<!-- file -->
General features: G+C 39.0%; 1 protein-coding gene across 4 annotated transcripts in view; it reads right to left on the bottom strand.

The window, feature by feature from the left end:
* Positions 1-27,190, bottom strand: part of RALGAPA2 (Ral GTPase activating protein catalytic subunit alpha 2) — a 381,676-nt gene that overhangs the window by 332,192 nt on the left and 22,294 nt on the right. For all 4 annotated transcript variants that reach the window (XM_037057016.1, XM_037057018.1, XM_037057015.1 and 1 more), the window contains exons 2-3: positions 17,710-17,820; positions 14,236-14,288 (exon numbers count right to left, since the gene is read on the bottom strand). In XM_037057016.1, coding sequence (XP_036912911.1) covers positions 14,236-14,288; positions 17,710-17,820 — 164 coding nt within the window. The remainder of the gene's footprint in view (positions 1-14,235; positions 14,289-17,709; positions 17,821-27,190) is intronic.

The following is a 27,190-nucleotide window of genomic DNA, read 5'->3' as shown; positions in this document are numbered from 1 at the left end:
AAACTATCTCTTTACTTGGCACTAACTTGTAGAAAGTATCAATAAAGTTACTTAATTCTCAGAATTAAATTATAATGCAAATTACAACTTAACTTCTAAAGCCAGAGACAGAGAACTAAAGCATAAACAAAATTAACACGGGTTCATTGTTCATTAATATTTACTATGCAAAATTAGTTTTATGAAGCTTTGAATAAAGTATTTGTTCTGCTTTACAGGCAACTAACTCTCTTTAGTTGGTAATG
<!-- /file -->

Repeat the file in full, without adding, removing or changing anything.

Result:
General features: G+C 39.0%; 1 protein-coding gene across 4 annotated transcripts in view; it reads right to left on the bottom strand.

The window, feature by feature from the left end:
* Positions 1-27,190, bottom strand: part of RALGAPA2 (Ral GTPase activating protein catalytic subunit alpha 2) — a 381,676-nt gene that overhangs the window by 332,192 nt on the left and 22,294 nt on the right. For all 4 annotated transcript variants that reach the window (XM_037057016.1, XM_037057018.1, XM_037057015.1 and 1 more), the window contains exons 2-3: positions 17,710-17,820; positions 14,236-14,288 (exon numbers count right to left, since the gene is read on the bottom strand). In XM_037057016.1, coding sequence (XP_036912911.1) covers positions 14,236-14,288; positions 17,710-17,820 — 164 coding nt within the window. The remainder of the gene's footprint in view (positions 1-14,235; positions 14,289-17,709; positions 17,821-27,190) is intronic.

The following is a 27,190-nucleotide window of genomic DNA, read 5'->3' as shown; positions in this document are numbered from 1 at the left end:
AAACTATCTCTTTACTTGGCACTAACTTGTAGAAAGTATCAATAAAGTTACTTAATTCTCAGAATTAAATTATAATGCAAATTACAACTTAACTTCTAAAGCCAGAGACAGAGAACTAAAGCATAAACAAAATTAACACGGGTTCATTGTTCATTAATATTTACTATGCAAAATTAGTTTTATGAAGCTTTGAATAAAGTATTTGTTCTGCTTTACAGGCAACTAACTCTCTTTAGTTGGTAATG